The above information on the ministries that Darlene Zschech supports and her biography are at:

Saturday, November 1, 2008

Speak, O Lord -- Keith Getty and Stuart Townend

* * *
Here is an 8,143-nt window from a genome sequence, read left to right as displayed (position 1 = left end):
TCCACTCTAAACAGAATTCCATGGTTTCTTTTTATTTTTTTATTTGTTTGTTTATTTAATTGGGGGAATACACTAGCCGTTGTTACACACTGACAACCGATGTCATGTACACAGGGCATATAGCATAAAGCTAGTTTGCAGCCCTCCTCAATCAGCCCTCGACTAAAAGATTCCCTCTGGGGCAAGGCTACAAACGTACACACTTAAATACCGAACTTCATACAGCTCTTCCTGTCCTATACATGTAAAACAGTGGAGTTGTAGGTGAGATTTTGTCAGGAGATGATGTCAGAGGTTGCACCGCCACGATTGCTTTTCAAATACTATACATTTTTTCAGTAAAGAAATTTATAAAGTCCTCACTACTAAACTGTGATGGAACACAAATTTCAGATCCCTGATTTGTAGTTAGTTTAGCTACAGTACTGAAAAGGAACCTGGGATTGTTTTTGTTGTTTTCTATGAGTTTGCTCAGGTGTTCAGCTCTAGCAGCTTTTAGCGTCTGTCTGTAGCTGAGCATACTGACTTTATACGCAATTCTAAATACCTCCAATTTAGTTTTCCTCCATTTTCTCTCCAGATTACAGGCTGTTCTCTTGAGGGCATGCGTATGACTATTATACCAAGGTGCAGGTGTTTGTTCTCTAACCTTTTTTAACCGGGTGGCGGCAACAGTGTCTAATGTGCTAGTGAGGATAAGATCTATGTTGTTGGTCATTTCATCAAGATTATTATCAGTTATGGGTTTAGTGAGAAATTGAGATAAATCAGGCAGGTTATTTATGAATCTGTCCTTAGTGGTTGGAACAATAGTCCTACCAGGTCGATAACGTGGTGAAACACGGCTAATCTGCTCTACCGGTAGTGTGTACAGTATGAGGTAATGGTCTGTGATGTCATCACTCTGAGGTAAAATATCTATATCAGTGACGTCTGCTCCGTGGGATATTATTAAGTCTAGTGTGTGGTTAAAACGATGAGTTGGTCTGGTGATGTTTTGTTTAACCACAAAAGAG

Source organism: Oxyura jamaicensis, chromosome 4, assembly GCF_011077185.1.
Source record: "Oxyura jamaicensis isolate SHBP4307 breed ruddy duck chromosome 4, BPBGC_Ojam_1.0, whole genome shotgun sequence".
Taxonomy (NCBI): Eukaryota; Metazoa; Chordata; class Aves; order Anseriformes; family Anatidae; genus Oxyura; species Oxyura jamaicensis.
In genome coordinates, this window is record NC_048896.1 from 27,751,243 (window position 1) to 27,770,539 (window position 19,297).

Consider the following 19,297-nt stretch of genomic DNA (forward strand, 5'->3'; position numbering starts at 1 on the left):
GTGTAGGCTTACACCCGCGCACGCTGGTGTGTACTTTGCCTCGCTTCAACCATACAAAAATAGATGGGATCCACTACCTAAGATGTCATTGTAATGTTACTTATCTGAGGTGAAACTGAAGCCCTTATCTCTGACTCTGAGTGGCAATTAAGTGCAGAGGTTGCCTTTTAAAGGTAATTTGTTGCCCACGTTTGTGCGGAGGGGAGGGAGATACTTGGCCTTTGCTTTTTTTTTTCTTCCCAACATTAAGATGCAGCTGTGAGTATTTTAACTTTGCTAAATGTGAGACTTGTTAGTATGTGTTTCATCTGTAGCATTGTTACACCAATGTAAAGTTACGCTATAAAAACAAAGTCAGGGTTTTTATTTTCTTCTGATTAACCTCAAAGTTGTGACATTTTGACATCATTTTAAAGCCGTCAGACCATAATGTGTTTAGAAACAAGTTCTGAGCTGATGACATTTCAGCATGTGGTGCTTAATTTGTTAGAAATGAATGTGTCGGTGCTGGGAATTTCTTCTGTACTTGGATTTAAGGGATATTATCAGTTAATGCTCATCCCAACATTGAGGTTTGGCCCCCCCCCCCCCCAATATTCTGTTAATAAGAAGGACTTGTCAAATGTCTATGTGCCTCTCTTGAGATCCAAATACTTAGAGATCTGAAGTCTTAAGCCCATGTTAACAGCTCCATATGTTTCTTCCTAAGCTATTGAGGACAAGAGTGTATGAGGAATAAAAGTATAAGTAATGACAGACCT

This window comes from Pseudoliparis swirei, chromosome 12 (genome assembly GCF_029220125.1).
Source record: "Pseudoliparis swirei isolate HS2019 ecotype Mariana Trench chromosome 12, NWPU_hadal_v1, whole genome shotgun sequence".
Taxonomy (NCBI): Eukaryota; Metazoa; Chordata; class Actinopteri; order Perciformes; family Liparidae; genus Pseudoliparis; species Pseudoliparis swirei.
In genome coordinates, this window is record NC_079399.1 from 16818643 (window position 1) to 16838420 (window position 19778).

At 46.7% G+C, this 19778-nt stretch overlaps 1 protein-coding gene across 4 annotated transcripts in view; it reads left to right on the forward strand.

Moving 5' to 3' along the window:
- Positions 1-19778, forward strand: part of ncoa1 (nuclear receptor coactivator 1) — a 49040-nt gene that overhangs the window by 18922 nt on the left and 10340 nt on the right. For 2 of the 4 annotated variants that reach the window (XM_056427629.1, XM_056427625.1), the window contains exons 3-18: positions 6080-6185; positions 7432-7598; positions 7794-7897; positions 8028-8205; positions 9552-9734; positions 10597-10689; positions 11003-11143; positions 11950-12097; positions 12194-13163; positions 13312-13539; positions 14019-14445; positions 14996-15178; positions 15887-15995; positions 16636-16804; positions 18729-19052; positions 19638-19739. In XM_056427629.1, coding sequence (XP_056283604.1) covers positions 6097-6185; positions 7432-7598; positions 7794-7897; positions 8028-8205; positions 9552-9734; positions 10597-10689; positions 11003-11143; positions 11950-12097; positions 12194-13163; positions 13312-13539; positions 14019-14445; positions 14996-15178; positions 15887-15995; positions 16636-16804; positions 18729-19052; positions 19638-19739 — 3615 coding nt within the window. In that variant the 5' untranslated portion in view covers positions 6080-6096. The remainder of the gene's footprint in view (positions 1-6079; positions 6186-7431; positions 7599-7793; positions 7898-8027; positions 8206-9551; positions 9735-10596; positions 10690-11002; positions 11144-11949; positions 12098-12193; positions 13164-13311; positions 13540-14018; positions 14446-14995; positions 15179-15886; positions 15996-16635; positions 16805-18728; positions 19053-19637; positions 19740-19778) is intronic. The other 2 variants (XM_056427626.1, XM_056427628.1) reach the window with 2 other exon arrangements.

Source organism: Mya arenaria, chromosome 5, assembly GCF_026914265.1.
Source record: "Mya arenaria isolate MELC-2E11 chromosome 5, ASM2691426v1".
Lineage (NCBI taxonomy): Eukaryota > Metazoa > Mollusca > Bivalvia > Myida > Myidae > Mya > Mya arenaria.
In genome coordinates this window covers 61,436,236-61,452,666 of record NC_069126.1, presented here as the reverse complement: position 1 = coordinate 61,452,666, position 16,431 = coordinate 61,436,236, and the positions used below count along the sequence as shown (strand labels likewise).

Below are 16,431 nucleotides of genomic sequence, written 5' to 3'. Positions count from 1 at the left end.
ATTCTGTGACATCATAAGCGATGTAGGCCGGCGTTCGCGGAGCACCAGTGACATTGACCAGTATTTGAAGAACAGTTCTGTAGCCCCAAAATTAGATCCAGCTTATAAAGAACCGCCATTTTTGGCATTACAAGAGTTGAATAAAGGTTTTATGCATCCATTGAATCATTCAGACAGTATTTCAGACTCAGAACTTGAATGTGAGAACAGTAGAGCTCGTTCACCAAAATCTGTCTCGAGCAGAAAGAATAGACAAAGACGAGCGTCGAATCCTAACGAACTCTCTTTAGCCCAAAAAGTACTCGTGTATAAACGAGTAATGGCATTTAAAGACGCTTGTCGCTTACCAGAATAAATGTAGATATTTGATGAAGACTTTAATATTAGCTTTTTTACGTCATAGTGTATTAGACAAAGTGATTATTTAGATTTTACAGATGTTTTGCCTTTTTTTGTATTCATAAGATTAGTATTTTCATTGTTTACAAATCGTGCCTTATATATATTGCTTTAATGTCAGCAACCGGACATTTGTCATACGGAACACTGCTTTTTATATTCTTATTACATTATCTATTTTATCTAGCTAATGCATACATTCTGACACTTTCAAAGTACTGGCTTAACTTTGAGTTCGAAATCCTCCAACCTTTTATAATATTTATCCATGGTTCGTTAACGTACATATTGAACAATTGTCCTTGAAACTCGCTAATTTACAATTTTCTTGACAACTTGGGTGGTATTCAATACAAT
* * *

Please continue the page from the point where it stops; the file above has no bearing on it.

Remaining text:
I have a secret I’ll share with you about one of my vocational goals – maybe it will resonate with those of you who call yourselves writers or speechmakers. I wish, just once, that I could write something truly significant, and a piece that would need no editing whatsoever, something that would be perfectly pristine. Now wouldn’t that be something! Above my desk at work, I have a rolled-up sock with an amateurish face scrawled upon it in crayon, and a jagged paper clip stuck in it. It’s my somewhat twisted way of dealing with “editor frustration”, aimed at those folks who scrutinize my work to the nth degree, it seems. As I imagine my editor’s visage in the sock, I regain a measure of composure with a jab or two, deep into the sock…ahhh. Hey, you may call me Edgar Allen Poe (a la the tormented soul in “The Tell-Tale Heart”) or a voodoo witch-doctor, but this method hasn’t backfired on me yet! Seriously, I marvel at those craftsmen of the English language who can capture the reader’s attention with seemingly so little effort. Writers of the music language, too…how do they do it? Is it magic? Keith Getty, who has written many well-known contemporary Christian songs with Stuart Townend, including “Speak, O Lord”, shares his insights into music-writing (see the link at, and he tells me something about this art-form that maybe you haven’t heard before. Simple is better, more powerful, and more memorable. Getty says that he has two goals in front of him when he creates – teaching theological and Biblical truth that speaks to listeners in everday life, and creating melodies that large groups, like churches, can sing. “… what we sing becomes the grammar of what we believe,” he says. Perhaps Getty’s maxim for song-writing springs out of his upbringing, one which leans on Irish folk songs and the hymns he sang in a Presbyterian church in Belfast. He’s also schooled himself, not by listening to pop music, but by listening to classical songwriters like George Gershwin, and to English folk music contemporary Kate Rusby. Getty’s songs, besides being simple, powerful, and memorable, also often fit into particular parts of the corporate Christian worship service. “Speak, O Lord” may be used for sermon preparation, as the hearer’s plea for an honest, open heart and mind to receive truth from Him. If Getty’s song really is the “grammar of what I believe”, I look at its words with more conviction. Do I really believe what I sing? Do I want to stand under the light of His truth, to be changed and used by Him? Do I trust God to direct me through this life? I think I do, and the melody and its words, in an uncomplicated way, invite me to approach God at this level – I need Him, and He is available, in all His GLORY, to help simple, imperfect, little me. I may speak (or write) in a weak, trembling voice, but in love, God listens and imparts His strength to me.